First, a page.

“The best explanation for this confounding upward trend in utility bills nationwide is the Obama’s administration’s war on coal. Colorado, alas, was well ahead of the curve on the war on coal, which explains much of why the state’s rate increases are presently so much greater than the nationwide average,” he continued. “Governor Ritter and PUC Chairman Ron Binz were the primary players responsible for the creation of the so-called New Energy Economy, which is perhaps better labeled the Expensive Energy Economy. Theirs was a two-part policy. First, they shuttered a number of coal-fired power plants that were already paid for and that enjoyed among the lowest fuel costs on the state’s grid. To be clear: they shut down the cheapest sources of power. Second, they replaced this cheap power with expensive power. Instead of having power plants that were paid for, they required the construction of brand new gas power plants. And they required wind, much of which was “locked in” for long periods at exorbitant rates set on the price of natural gas 8 years ago. And they required solar, a program on which all ratepayers have paid hundreds of millions of dollars to subsidize the installation of solar panels for the relatively few. Ritter and Binz are well out of office, but Coloradans now shoulder the burden of their misguided policies,” Yeatman concluded.

Yeatman’s analysis of 57 legislative items guided by Governor Ritter’s New Energy Economy push yielded $484 million in additional costs by 2012 to the state’s Xcel customers alone, or an additional $345 for every ratepayer.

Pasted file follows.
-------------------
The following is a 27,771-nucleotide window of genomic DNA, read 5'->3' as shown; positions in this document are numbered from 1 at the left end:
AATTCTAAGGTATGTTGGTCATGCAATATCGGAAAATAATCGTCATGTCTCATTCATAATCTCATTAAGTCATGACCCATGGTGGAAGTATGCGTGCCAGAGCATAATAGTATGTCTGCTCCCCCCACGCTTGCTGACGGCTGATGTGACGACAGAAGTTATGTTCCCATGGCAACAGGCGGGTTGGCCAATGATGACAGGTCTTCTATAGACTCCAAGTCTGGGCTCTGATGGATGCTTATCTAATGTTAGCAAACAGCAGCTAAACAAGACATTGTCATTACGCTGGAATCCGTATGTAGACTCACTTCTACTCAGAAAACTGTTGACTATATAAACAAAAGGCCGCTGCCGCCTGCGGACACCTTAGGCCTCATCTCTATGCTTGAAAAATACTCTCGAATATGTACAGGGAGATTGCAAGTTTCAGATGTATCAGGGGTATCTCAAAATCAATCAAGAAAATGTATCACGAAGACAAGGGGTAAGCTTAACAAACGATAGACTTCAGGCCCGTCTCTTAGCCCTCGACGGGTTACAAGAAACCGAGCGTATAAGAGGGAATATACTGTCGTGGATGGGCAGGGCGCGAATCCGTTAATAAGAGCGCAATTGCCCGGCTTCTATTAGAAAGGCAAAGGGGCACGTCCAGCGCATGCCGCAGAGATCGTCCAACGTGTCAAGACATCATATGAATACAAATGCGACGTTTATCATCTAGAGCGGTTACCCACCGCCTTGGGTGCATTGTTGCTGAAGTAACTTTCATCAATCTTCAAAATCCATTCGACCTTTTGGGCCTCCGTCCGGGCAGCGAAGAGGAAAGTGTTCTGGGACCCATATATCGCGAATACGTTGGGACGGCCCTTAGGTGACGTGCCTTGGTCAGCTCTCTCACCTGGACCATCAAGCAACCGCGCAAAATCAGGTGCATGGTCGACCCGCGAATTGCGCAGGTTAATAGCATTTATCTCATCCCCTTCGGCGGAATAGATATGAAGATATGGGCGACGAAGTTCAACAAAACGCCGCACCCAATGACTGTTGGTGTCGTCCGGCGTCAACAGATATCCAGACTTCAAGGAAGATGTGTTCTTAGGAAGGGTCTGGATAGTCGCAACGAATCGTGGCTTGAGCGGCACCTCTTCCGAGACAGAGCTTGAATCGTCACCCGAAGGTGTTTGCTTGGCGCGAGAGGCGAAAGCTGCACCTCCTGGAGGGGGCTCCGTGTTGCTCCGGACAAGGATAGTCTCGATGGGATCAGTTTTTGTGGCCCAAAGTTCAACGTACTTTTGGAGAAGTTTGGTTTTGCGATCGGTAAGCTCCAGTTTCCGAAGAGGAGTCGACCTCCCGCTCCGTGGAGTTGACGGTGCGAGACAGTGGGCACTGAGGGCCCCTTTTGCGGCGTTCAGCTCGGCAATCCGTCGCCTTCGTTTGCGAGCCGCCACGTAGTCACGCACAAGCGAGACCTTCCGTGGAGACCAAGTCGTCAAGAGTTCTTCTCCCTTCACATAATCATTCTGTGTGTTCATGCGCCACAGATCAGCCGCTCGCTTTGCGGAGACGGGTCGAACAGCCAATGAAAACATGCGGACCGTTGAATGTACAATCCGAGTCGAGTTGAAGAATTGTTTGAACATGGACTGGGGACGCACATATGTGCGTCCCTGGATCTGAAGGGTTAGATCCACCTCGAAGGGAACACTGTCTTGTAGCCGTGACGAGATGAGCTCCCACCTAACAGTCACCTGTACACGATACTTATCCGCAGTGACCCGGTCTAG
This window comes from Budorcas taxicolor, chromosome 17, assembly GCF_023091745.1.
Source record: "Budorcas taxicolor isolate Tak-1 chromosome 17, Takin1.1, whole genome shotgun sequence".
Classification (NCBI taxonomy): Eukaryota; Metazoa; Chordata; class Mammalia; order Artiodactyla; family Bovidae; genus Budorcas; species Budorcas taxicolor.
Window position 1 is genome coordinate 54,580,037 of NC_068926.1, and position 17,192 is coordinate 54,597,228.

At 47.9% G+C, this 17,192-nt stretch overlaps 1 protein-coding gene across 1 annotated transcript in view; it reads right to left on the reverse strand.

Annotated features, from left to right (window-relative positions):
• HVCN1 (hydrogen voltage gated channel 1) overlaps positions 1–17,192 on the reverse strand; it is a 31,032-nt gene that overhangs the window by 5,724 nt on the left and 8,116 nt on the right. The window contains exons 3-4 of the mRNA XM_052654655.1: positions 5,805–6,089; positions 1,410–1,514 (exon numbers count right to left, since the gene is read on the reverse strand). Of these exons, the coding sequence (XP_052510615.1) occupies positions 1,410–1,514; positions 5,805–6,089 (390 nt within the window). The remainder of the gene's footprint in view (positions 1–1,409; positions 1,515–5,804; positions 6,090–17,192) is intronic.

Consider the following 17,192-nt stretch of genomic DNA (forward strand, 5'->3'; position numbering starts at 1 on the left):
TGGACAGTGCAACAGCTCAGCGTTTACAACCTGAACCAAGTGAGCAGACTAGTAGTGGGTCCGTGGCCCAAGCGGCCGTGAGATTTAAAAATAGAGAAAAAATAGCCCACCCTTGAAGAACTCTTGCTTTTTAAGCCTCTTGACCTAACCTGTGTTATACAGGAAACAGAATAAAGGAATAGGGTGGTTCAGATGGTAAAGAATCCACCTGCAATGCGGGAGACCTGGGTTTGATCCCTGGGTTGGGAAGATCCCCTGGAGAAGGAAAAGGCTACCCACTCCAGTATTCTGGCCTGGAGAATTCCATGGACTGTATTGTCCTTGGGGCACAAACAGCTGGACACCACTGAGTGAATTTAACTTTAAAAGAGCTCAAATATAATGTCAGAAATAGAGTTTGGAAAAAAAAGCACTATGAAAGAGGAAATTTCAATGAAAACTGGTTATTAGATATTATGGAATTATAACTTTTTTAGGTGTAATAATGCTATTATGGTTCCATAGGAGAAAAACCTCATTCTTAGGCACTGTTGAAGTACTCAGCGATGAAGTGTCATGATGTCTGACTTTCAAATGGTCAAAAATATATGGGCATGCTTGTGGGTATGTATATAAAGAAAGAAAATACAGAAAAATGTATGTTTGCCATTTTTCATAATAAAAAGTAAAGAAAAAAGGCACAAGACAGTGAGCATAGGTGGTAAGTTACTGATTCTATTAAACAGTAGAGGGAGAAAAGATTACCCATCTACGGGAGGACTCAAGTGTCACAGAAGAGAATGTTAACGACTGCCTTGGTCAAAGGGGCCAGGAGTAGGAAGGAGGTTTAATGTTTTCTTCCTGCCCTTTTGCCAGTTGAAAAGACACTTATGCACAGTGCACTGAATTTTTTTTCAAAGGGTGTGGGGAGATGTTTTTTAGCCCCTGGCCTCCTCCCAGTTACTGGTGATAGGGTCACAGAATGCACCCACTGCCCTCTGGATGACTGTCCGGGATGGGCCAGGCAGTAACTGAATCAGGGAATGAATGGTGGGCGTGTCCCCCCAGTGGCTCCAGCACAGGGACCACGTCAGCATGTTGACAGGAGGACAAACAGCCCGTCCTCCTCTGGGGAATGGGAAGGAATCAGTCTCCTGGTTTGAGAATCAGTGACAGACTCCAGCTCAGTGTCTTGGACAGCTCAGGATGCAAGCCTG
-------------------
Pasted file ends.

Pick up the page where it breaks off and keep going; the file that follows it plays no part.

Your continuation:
But even these costs might not be all that’s in store for Colorado’s pressured electricity consumer.

“The saddest part of all is that it’s as yet uncertain whether any of Colorado’s rateshock would help stave off the worst of the Obama administration’s climate initiative, were that regulation to survive judicial review. That means that it could get much worse,” Yeatman said.

How CEI and II Toppled EPA Region 8 Administrator James Martin

March 14, 2013 by Amy · Comments Off
Filed under: Archive 

By William Yeatman

In mid-February, EPA Region 8 Administrator James Martin—who previously had served in the Ritter administration as the key facilitator of the Clean Air Clean Jobs Act—announced his resignation. The announcement came as a surprise, as Martin’s tenure at EPA was unusually brief. In fact, only one other (of 9) EPA Regional Administrators served a shorter term during the Obama administration. That was EPA Region 6 Administrator Al Armendariz, who quit after infamously comparing his enforcement strategy to a “crucifixion.”  Martin served about 1 month longer than the disgraced Armendariz.

Martin cited “personal reasons” as the cause of his departure, but the truth is that he left amidst a storm of controversy. Only two weeks before his resignation, Martin was caught lying before a federal court about the extent to which he used his private email accounts to conduct official EPA business. Fibbing to a federal court is a much more likely explanation than “personal reasons” for Martin’s abrupt departure.

The lawsuit that led to Martin’s mendacity was filed by the Competitive Enterprise Institute. And CEI’s lawsuit, in turn, was based on records from a Colorado Open Records Act obtained by the Independence Institute. The upshot is that the two organizations likely toppled an EPA Regional Administrator. In light of Martin’s history of using public office (first in the Ritter administration, then in the EPA) to wage a war on affordable energy, the Independence Institute and CEI have performed a public service. This blog post explains how we did it.